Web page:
an introduction to the case studies
The law provides an important benchmark for standards of behaviour which
the community considers acceptable and it has implications for a range
of professions, not just for journalism. But in the course of their work,
journalists must often confront ethical dilemmas which go far beyond the
question of whether or not what they write or say is unlawful.
The practice of reporting involves a constant
process of selection on the part of the journalist, about what to include
and what to keep out of a story; how to frame the lead; who to approach
for comment; how to interpret a set of statistics; how to file a story
which will be acceptable to management.
While tertiary journalism courses, from which so many of the next generation
of reporters come, tackle ethics and sensitivity training in some form,
most working journalists rely on their own deeply held beliefs about what
is right, fair and ethical in doing their job. In other words, they make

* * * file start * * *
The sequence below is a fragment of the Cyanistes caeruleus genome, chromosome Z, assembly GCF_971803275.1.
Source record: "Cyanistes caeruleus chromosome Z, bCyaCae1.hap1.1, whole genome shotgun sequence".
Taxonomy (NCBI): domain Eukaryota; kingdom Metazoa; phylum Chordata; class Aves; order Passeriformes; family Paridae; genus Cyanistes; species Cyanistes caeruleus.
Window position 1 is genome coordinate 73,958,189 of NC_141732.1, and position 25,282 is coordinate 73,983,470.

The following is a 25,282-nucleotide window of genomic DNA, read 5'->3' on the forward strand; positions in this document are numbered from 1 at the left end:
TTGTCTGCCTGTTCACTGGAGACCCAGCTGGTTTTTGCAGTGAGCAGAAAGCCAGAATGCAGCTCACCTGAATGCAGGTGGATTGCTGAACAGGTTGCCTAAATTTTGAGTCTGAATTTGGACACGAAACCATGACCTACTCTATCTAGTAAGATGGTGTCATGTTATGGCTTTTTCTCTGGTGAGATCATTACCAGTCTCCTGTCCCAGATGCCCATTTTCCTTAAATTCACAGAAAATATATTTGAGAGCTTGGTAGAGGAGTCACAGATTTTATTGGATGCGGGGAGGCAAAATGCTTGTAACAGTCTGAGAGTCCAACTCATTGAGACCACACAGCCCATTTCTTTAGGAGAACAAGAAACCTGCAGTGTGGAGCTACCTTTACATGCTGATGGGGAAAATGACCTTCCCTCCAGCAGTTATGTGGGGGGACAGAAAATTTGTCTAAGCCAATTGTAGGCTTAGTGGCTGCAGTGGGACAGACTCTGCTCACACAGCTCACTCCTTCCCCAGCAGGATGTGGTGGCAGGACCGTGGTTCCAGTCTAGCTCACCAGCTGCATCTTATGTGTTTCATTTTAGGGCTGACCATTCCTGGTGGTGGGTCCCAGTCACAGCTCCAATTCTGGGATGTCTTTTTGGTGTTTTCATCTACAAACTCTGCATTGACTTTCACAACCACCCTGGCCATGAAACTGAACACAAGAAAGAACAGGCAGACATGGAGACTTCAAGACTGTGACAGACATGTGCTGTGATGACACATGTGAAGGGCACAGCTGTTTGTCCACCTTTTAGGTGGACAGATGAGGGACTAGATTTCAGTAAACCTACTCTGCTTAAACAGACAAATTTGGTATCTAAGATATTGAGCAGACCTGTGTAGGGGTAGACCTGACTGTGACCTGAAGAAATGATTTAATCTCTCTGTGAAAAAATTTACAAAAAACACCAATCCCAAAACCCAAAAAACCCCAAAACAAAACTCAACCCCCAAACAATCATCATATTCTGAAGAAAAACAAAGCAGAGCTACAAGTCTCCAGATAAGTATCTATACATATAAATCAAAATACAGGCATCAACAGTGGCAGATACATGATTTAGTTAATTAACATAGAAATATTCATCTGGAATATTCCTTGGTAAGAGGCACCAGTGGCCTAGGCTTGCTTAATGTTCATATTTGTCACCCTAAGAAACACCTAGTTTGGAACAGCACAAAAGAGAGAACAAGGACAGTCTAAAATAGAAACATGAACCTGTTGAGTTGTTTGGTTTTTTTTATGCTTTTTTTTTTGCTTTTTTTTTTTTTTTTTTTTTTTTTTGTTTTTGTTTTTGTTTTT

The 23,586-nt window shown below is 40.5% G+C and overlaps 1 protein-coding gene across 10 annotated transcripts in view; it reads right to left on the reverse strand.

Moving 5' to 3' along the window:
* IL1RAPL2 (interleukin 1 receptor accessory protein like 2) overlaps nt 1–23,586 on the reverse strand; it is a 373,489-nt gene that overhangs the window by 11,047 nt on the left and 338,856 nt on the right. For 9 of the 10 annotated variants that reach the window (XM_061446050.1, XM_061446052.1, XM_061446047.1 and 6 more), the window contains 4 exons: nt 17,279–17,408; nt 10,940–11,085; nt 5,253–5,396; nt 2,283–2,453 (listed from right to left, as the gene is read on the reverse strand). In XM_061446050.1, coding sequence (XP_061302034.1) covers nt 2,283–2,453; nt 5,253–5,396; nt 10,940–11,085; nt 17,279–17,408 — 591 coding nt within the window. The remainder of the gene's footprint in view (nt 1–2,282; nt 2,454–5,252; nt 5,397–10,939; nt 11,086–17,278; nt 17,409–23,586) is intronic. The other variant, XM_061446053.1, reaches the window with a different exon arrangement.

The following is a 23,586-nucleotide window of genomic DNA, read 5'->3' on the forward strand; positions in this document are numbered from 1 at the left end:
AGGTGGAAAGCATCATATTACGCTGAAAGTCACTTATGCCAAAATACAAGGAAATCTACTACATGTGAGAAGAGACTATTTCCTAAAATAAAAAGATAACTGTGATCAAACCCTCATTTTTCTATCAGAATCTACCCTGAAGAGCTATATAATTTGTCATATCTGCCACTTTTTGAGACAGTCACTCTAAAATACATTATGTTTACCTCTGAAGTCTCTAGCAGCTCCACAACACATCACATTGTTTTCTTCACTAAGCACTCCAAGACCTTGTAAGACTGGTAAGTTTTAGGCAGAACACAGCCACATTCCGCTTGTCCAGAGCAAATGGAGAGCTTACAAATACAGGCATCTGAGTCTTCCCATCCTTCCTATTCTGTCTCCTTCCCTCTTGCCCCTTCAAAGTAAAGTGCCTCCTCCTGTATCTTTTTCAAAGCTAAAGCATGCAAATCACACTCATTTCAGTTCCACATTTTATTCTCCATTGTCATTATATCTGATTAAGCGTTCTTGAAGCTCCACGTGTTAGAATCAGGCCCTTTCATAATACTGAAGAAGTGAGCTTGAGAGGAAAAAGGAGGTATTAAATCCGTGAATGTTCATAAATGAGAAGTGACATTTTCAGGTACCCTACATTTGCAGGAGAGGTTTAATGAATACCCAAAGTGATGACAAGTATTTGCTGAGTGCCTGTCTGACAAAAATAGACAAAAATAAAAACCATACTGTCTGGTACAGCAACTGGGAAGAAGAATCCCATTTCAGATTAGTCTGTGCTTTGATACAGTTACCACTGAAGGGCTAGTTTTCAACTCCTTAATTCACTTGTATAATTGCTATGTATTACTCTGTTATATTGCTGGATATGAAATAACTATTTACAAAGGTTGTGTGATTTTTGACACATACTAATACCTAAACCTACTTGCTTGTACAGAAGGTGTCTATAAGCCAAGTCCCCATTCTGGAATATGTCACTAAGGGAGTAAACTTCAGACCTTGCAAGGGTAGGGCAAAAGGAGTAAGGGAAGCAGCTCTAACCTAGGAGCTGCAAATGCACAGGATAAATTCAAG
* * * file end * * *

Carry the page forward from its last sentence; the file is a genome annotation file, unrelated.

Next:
value judgements every day.
The next section of this guide looks at a range of media reports from
the past year.
Each of them has a race angle and each raises some important issues
about media reporting.
In most cases, the journalist who prepared the report has agreed to
comment on it and highlight some of the sensitivities, dilemmas and ethical
questions it raised at the time.
Reactions have also been sought from other key people in order to show
the ways in which these reports were received by particular communities
at the time. In others, facts and figures have been presented which offer
an alternative picture to that painted by the report.
Political correctness; myths, stereotypes and clichés; simplification
of complex social research; news values; media manipulation - these are
just some of the issues highlighted in the case studies.
They are intended to challenge journalists and students of journalism.
It is hoped that the reports and the commentary around them will stimulate
discussion beyond the confines of the law, to the much more fundamental
issue of ethics in reporting.
Please note that none of the reports in the case studies
have been the subject of complaints or queries under the Racial Hatred